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Enrollment period to open for tuition plan

With its long-term future still a big question mark, the Florida Prepaid College Plan launches a new enrollment period Monday.

The plan offers parents a guarantee that the contracts they buy now will cover the cost of tuition when their children enroll in a state community college or university. Other contracts are available to cover dormitory rental and the local fees that are tacked onto basic tuition rates. Under current tax law, plan withdrawals used to pay college expenses are tax-free.

But parents will pay substantially more this year for those benefits, and a movement to increase tuition dramatically in the next decade could eventually put the program out of business _ and could void the tuition guarantee for many families.

Prepaid plan prices are based on the age of the child, the type of contract selected and a projection of future tuition increases and investment earnings. This year a four-year university tuition contract for a newborn will cost $9,567 as a lump sum, a 16 percent increase over last year's price. Those who opt for monthly payment plans will pay $187 a month over 55 months, up 8 percent from last year, or $68 a month over 18 years, a 6 percent increase. The installment plans include a built-in interest charge that was reduced this year from 6.6 percent to 5.1 percent.

The prices are good through Jan. 30. The state also operates a separate investment plan that provides the benefits of tax-free college savings but no guarantees. That plan, which has grown to $16.9-million in assets during its first year of operation, offers continuous enrollment.

By far the largest college savings program in the nation, Florida's prepaid plan has sold 896,000 contracts covering 642,000 children and has $5.3-billion in assets. But prepaid plans everywhere are under pressure as a result of rising tuition rates and declining investment returns. That deadly combination has prompted five states to close plan enrollment at least temporarily: Ohio, West Virginia, Kentucky, Texas and Colorado.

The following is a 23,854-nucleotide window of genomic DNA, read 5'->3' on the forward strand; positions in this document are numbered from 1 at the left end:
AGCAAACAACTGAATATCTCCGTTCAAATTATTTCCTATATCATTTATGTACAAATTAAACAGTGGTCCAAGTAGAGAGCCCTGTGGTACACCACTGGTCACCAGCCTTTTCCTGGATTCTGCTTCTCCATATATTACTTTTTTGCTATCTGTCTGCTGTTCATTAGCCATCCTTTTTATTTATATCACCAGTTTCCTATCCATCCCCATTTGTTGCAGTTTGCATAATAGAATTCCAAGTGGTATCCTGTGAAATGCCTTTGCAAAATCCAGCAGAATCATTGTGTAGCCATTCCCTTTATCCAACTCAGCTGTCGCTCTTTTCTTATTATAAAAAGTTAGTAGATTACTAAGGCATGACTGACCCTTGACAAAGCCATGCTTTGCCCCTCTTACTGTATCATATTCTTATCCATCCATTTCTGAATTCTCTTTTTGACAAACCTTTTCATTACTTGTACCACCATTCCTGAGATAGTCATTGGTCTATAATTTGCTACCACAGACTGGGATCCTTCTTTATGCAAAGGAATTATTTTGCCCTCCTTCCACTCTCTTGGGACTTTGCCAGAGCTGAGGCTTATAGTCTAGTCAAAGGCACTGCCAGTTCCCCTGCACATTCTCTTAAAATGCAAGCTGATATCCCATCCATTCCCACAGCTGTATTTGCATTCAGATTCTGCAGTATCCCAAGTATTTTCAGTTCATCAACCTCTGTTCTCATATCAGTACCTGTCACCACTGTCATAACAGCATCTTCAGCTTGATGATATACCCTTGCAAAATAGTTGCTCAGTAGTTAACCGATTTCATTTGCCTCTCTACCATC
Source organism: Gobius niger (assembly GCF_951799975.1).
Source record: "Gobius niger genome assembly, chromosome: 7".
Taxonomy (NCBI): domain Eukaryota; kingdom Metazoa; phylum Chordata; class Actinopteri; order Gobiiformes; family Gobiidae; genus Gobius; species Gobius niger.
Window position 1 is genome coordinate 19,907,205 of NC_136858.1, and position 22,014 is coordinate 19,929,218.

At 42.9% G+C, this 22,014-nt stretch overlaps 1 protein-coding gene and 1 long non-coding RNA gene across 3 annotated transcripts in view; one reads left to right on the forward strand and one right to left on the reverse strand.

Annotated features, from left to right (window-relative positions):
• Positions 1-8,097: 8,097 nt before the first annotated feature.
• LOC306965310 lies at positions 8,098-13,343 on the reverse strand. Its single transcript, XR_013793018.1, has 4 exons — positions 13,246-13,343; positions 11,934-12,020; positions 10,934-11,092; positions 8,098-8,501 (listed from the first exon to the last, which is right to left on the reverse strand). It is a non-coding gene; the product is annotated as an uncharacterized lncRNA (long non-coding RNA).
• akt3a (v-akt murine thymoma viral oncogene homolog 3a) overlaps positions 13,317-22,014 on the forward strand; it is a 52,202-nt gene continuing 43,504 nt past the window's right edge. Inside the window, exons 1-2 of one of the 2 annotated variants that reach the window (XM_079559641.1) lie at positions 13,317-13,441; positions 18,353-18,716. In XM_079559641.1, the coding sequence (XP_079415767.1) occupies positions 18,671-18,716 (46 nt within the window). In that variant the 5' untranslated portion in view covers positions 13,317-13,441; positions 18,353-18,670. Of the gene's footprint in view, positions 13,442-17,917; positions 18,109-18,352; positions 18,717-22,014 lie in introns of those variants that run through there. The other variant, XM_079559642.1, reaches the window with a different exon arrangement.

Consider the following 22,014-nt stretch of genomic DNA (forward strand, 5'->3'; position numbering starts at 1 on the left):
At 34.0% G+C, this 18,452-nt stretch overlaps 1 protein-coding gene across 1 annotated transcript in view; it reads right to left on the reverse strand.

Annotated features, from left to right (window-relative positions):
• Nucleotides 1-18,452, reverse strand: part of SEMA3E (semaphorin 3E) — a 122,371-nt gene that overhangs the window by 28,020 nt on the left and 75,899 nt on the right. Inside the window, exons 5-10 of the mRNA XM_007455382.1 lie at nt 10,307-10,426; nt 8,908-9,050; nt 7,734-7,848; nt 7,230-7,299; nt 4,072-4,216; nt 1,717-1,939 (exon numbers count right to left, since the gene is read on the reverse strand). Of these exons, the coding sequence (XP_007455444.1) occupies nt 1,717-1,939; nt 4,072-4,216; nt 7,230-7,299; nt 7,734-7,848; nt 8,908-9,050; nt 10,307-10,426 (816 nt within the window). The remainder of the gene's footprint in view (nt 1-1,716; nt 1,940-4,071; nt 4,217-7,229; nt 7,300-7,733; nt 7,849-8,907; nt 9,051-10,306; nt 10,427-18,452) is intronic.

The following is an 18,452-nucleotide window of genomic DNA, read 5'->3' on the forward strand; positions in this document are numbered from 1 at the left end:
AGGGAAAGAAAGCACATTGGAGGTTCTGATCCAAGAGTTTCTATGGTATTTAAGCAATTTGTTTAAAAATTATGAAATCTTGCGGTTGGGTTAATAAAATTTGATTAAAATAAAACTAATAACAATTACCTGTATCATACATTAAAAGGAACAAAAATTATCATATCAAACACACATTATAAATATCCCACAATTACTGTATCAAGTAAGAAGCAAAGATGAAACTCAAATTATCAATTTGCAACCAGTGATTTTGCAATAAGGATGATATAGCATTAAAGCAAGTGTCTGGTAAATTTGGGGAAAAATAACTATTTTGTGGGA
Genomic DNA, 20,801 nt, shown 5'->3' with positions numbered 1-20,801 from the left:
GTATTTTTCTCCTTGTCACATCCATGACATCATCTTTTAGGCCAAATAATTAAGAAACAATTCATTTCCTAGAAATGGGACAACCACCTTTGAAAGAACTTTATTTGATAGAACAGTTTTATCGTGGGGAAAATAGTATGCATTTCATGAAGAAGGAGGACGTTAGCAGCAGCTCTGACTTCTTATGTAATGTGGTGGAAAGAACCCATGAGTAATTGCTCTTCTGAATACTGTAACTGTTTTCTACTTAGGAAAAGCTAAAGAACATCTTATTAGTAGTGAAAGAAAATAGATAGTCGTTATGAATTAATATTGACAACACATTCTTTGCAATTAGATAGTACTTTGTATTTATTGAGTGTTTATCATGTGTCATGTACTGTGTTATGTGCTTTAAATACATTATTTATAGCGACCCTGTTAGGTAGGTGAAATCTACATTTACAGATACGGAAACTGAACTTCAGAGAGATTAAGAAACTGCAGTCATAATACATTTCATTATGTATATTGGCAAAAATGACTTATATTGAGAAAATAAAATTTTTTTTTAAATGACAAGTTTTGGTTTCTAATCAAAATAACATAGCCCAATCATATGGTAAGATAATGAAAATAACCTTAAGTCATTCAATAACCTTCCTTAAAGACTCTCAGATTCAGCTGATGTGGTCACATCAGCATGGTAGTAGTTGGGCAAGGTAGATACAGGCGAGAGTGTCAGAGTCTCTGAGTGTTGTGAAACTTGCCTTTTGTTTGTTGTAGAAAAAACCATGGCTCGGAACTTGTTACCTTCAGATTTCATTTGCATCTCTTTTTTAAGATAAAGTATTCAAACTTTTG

In Florida, supporters of the prepaid plan and proponents of higher tuition locked horns during this year's legislative session. The Legislature ended up hiking tuition 8.5 percent for universities and 7.5 percent for community colleges. However, the debate is far from over. In fact, both sides are gearing up to renew the battle.

University tuition in Florida is well below the national average, which is currently $4,694 for full-time in-state undergraduate students at public universities, a 14 percent increase over last year, according to the College Board. By comparison, tuition and fees on the University of South Florida's Tampa campus are $2,908 for a full year of 30 credit hours.

"It is time for Florida's tuition to increase to at least the national average," the business leaders in the Florida Council of 100 proclaimed in a report published in March. They said students, who get the most benefit from higher education, should be paying "a fairer share" of the costs. Their report also favored giving the universities unlimited power to raise tuition without legislative approval.

The council plans to publish another report on higher-education funding next month. The group has the support of some legislators and of university leaders, who say they support tuition increases to pay for improved quality and enrollment growth.

But big increases year after year would quickly consume the prepaid plan's $169-million surplus and eventually kill the program. If the plan is discontinued, the law guarantees benefits only to those who are in college or within five years of enrollment. Others are promised only their money back with interest. However, the Legislature could choose to "grandfather" in all plan participants, protecting their tuition guarantees.

The conflict over tuition rates and accompanying media coverage prompted a record flood of applications during the last enrollment period; Floridians bought 159,000 new contracts covering 104,000 children. But higher prices could put a damper on enthusiasm this year.

"What's most important is to make sure college stays affordable," said Stanley Tate, chairman of the Florida Prepaid College Board. He has taken to the road to promote the plan and warn of the potential threat to its existence.

"I'm going to tour the state from one end to the other for three-and-a-half months," he said. "I'll go to every PTA meeting I can go to. Wherever 50 people or more will gather, I'm available."

This year's plan prices are based on a projection that university tuition will increase 8.5 percent a year for the next three years and 6.8 percent annually thereafter. Community college tuition is projected to increase 6 percent a year. The future value of the tuition-only university plan that costs $9,567 today is projected to be $34,672 by the time a newborn goes off to college.

Both the prepaid plan and the investment plan have a $50 application fee. The student for whom a prepaid plan is purchased must be a Florida resident or the child of a Florida resident, while the beneficiary of an investment plan can live anywhere.

Both plans can be used at most in-state and out-of-state colleges and universities, whether public or private. However, the value of the prepaid benefit is based on public tuition costs.

_ Helen Huntley can be reached at or (727) 893-8230.

Florida Prepaid College Plan

Enrollment period: Nov. 3-Jan. 30

Phone: Toll-free 1-800-552-4723